JLeslie's avatar

@snowberry Very sad. Hopefully, she bounced back psychologically if all the cancer was cleared. A lot of women have no idea that most women are positive for HPV sometime in their life. I know women who hear a precancerous diagnosis and feel and believe they had cancer. Don’t get me wrong, cervical cancer is serious, too many women die from it, but often doctors can remove it and everything is ok.

Dutchess_III's avatar

…her boyfriend… of giving her HPV.” I was completely against that lawsuit…” Why were you against it? I mean, the very next comment is from @snowberry, describing the toll HPV took on her friend’s life….and you still don’t retract your statement?

JLeslie's avatar

@Dutchess_III 80% of the population has been exposed to HPV. Setting a precedent that people can sue for HPV infection is almost like suing someone for giving you the flu.

Most likely her husband had no idea he had it. In the lawsuit I guess the guy knew.

Plus, it’s almost impossible to prove where the infection came from; if it’s a new partner or past one, although I’d be pretty sure it was from the cheating, but it’s almost impossible to prove. The virus can lay dormant.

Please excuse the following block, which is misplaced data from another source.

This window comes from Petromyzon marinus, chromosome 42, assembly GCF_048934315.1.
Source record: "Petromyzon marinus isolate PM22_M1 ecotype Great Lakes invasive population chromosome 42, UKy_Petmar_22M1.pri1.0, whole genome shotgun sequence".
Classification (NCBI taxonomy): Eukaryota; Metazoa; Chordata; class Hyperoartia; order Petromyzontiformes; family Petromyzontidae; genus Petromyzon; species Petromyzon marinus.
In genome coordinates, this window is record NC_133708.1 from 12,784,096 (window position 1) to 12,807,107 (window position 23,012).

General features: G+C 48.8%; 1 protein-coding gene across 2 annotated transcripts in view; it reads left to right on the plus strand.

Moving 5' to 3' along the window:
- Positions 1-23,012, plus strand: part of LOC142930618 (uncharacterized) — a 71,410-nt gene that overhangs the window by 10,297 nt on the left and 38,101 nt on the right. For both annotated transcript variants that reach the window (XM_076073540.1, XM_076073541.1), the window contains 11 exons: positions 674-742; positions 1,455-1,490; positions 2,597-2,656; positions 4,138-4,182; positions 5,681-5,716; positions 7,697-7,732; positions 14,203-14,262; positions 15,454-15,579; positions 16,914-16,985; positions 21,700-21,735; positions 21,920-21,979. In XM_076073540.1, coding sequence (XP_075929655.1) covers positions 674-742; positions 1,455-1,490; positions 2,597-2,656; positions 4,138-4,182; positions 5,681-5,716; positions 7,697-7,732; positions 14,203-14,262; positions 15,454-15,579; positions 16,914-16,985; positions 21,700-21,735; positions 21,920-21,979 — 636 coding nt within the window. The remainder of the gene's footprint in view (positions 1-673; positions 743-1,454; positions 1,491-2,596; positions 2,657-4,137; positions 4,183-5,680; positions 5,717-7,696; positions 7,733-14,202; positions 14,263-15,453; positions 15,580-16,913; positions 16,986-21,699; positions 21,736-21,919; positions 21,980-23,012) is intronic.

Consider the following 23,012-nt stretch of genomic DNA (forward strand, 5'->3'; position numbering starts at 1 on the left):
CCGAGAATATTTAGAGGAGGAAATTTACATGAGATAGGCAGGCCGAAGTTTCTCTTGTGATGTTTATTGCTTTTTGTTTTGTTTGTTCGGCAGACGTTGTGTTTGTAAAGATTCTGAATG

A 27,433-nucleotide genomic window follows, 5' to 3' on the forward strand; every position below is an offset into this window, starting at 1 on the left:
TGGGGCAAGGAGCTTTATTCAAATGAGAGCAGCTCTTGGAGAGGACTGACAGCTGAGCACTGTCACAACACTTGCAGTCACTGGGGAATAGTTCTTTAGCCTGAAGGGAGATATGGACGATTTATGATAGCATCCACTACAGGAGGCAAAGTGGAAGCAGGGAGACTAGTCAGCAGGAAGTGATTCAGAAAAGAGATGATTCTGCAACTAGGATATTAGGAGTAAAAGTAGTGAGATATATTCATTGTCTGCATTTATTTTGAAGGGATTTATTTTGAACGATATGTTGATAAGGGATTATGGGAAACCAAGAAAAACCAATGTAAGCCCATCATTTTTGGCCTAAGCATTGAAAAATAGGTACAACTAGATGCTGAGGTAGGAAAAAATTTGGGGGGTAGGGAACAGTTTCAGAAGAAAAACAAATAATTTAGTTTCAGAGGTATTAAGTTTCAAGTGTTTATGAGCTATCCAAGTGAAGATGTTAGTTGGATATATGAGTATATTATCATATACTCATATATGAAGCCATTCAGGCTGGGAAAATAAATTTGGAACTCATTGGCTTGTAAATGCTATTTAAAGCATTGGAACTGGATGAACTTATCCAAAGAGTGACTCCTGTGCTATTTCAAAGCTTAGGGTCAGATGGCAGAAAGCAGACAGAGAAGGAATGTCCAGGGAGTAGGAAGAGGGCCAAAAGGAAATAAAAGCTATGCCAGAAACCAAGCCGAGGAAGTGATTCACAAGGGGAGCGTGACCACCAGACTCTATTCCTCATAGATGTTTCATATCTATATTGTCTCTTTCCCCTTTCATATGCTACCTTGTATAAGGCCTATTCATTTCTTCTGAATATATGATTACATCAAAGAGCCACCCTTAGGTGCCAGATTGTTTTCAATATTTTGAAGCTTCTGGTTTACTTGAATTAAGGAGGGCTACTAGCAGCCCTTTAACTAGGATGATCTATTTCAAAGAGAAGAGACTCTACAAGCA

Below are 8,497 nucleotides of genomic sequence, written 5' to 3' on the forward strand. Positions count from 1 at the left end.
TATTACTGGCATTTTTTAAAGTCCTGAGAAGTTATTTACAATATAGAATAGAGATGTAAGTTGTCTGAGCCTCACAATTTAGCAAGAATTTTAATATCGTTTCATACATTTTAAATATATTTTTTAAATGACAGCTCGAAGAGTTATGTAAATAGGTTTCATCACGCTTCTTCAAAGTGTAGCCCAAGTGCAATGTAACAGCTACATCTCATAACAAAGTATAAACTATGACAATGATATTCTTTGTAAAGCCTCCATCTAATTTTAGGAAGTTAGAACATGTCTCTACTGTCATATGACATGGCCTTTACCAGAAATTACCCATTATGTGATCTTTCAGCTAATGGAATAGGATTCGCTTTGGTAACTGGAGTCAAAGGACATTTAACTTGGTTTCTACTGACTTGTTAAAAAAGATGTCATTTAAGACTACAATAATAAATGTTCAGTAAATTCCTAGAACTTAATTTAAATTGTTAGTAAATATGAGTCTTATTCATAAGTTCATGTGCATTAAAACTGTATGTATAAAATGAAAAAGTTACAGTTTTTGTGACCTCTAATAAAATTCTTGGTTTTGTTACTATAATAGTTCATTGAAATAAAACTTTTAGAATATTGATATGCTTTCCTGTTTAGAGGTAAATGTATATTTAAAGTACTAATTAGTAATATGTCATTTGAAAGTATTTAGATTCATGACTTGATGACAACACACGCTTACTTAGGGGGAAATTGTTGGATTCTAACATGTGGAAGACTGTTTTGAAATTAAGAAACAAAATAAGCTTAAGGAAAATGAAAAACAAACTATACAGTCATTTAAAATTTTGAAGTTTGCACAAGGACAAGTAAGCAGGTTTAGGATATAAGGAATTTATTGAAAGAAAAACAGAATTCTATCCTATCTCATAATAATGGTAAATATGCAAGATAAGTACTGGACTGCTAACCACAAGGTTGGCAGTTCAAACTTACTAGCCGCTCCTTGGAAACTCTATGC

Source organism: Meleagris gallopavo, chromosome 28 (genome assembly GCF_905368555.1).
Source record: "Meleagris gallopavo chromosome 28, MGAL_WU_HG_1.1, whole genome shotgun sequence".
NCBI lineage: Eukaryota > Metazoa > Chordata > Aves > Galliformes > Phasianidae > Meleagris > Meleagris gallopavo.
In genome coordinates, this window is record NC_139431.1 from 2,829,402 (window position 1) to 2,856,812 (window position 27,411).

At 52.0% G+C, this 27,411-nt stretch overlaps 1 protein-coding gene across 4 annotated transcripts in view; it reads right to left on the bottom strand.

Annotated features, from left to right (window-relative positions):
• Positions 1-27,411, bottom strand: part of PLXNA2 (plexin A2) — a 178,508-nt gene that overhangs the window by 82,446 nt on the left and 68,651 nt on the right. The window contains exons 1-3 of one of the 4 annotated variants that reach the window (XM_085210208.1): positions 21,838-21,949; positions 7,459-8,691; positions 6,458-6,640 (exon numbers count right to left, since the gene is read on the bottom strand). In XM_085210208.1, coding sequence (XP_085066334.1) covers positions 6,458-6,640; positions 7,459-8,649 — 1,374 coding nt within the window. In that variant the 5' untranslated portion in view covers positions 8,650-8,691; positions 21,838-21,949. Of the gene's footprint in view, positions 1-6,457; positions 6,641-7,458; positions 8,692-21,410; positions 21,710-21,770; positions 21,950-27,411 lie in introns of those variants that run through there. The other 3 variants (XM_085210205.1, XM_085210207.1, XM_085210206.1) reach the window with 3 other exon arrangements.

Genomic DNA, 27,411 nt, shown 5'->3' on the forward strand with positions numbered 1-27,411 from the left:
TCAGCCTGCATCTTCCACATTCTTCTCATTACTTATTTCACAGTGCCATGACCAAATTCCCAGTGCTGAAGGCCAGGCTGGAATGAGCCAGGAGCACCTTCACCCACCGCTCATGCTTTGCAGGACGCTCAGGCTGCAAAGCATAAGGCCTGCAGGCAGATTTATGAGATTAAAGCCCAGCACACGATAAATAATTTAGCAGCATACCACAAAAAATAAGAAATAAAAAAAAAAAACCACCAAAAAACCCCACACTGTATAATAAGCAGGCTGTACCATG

All of your friends who have had a bad Pap smear were infected by a boyfriend or husband.

Dutchess_III's avatar

Wow. Well. OK.

JLeslie's avatar

I’ll add, knowingly transmitting might be the difference for me. Like I said in my first answer, I’m not sure what I think about the HIV and if someone knows about other STD’s. HIV is lethal with no simple way to fix it. Medication sure, but the meds Can have side effects.

I bet women and men give oral sex all the time without disclosing they get “fever blisters” on their mouth from time to time. They can pass that to the genitals. What about suing them? If nothing happens and the receiver doesn’t get infected, but the person knew they have had a herpetic outbreak before can they be sued? Or, only if the receiver gets sick? That’s another tough one to prove too.